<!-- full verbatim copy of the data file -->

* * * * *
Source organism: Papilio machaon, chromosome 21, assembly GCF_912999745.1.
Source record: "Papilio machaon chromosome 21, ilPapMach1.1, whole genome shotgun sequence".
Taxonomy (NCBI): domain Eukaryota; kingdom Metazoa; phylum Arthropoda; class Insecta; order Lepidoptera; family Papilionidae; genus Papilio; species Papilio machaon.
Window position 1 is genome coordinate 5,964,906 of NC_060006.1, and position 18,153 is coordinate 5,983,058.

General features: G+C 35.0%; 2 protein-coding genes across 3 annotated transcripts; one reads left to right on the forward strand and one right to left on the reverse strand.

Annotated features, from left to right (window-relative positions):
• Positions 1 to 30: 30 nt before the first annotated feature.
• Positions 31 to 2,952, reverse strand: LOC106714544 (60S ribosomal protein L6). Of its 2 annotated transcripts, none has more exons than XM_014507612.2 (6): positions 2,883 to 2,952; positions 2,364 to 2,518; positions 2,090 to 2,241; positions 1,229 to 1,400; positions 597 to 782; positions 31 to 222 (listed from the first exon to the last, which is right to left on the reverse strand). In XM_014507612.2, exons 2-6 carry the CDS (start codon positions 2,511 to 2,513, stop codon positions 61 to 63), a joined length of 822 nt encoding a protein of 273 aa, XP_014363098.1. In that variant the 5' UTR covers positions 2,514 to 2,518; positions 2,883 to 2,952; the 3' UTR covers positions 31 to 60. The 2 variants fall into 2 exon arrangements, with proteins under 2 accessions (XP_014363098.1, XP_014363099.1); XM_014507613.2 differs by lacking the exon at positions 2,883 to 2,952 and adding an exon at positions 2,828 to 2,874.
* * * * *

Source organism: Papilio machaon, chromosome 21, assembly GCF_912999745.1.
Source record: "Papilio machaon chromosome 21, ilPapMach1.1, whole genome shotgun sequence".
Taxonomy (NCBI): domain Eukaryota; kingdom Metazoa; phylum Arthropoda; class Insecta; order Lepidoptera; family Papilionidae; genus Papilio; species Papilio machaon.
Window position 1 is genome coordinate 5,964,906 of NC_060006.1, and position 18,153 is coordinate 5,983,058.

General features: G+C 35.0%; 2 protein-coding genes across 3 annotated transcripts; one reads left to right on the forward strand and one right to left on the reverse strand.

Annotated features, from left to right (window-relative positions):
• Positions 1 to 30: 30 nt before the first annotated feature.
• Positions 31 to 2,952, reverse strand: LOC106714544 (60S ribosomal protein L6). Of its 2 annotated transcripts, none has more exons than XM_014507612.2 (6): positions 2,883 to 2,952; positions 2,364 to 2,518; positions 2,090 to 2,241; positions 1,229 to 1,400; positions 597 to 782; positions 31 to 222 (listed from the first exon to the last, which is right to left on the reverse strand). In XM_014507612.2, exons 2-6 carry the CDS (start codon positions 2,511 to 2,513, stop codon positions 61 to 63), a joined length of 822 nt encoding a protein of 273 aa, XP_014363098.1. In that variant the 5' UTR covers positions 2,514 to 2,518; positions 2,883 to 2,952; the 3' UTR covers positions 31 to 60. The 2 variants fall into 2 exon arrangements, with proteins under 2 accessions (XP_014363098.1, XP_014363099.1); XM_014507613.2 differs by lacking the exon at positions 2,883 to 2,952 and adding an exon at positions 2,828 to 2,874.